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Former Folk on the Rocks employee’s appeal dismissed

Folk on the Rocks' main stage pictured at the 2017 festival
Folk on the Rocks' main stage pictured at the 2017 festival. Ollie Williams/Cabin Radio

The Supreme Court of the NWT has dismissed an appeal by former Folk on the Rocks executive director David Whitelock.

Whitelock was attempting to overturn earlier rulings in which the Yellowknife-based festival’s decision not to award him a bonus was held to be fair.

Folk on the Rocks’ board terminated Whitelock’s $85,000-per-year contract in late December 2015, when he was just over a year and a half into a three-year contract overseeing the festival’s operations.

With the festival running a deficit and in some financial peril, the board refused to pay out a bonus which Whitelock’s contract stated was due if the festival generated excess cash income.



In full: Read the Supreme Court of the NWT’s decision

Whitelock contested that decision and, in 2016, an employment standards officer sided with the festival – saying it had no excess income available with which to pay a bonus.

A year later, an adjudicator reviewed the case at Whitelock’s request and again supported the festival’s decision, noting Folk on the Rocks “had no money left over that could be used ‘at the discretion of Folk on the Rocks’ and so the bonus amounted to $0.00.”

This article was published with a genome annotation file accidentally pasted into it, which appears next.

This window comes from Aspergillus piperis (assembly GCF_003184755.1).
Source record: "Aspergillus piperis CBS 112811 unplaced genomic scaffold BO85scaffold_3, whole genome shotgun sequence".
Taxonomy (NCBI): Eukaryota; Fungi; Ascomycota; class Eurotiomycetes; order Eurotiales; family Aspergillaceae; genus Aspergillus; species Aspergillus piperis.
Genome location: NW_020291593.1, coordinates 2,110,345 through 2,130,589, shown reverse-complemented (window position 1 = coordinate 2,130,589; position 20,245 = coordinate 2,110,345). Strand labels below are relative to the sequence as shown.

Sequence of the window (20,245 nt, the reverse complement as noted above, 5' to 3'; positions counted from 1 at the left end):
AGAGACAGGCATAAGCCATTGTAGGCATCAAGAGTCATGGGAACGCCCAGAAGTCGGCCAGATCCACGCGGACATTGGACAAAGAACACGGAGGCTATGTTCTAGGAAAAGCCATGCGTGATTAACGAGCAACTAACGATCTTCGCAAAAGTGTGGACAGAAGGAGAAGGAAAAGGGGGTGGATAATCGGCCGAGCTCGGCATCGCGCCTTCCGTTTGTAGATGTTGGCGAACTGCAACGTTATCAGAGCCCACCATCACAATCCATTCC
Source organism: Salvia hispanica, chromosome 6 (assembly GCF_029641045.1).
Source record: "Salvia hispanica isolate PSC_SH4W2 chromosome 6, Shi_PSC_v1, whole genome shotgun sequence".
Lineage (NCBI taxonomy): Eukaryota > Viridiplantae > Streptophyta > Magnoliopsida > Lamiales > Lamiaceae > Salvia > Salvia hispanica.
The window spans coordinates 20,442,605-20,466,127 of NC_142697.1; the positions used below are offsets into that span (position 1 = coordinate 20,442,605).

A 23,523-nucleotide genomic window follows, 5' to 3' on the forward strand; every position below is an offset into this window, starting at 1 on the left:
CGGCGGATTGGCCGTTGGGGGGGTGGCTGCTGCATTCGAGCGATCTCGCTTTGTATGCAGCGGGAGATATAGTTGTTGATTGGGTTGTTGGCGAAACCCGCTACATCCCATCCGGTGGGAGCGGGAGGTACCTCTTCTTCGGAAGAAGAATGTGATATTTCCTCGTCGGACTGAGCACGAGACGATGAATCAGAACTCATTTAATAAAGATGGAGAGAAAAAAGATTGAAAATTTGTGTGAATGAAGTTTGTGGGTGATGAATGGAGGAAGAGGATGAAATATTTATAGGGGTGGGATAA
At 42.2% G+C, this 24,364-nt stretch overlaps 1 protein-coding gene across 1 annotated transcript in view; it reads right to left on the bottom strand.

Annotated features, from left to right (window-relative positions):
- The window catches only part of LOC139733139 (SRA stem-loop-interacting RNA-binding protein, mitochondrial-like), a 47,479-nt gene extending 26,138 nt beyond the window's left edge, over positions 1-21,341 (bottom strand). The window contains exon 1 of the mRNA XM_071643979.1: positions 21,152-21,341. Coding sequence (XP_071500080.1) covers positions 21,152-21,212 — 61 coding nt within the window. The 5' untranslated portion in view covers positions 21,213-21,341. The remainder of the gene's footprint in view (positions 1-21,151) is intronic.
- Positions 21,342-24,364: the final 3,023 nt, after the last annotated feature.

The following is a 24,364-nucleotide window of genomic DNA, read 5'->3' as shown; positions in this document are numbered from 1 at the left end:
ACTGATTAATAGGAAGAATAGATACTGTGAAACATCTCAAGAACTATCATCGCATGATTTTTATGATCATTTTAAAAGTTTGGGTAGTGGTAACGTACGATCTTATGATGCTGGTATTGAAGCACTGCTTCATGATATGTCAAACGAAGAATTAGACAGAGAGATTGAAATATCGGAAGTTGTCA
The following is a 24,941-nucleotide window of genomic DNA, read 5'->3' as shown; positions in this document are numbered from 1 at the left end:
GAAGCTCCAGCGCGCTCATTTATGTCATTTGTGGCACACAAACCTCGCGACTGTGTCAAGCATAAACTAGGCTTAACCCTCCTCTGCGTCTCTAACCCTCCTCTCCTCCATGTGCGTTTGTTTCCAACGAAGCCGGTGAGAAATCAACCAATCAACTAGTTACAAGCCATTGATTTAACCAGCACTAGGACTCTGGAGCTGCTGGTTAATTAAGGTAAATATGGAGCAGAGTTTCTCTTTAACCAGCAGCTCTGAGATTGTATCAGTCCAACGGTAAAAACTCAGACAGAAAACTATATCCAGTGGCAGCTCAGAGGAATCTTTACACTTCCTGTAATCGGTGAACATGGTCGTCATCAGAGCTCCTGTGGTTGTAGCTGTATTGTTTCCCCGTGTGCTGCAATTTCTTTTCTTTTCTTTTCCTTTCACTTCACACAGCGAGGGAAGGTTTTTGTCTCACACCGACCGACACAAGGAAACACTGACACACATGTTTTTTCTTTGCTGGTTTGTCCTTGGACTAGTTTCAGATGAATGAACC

Whitelock triggered a Supreme Court appeal on receiving that decision. However, the Supreme Court of the NWT can only hear appeals of adjudicators’ verdicts based on points of law.



In this instance, Justice Shannon Smallwood – the territory’s first Dene Supreme Court justice, in the position since 2012 – ruled Whitelock’s appeal was not based on “an extricable question of law” and was therefore dismissed.

Whitelock’s avenues of appeal against the festival are now exhausted.

He initially filed three separate grounds of appeal with the adjudicator, but at the resulting hearing only advanced an appeal regarding his lack of a bonus.

Compare Folk on the Rocks’ financial statements: 2015 and 2017

The festival’s financial statements show a deficit of almost $115,000 posted in August 2014, followed by another deficit of more than $50,000 a year later.

In both 2016 and 2017, the festival finished with a significant surplus. At $648,000, revenues in 2017 were almost $200,000 higher than they had been three years earlier.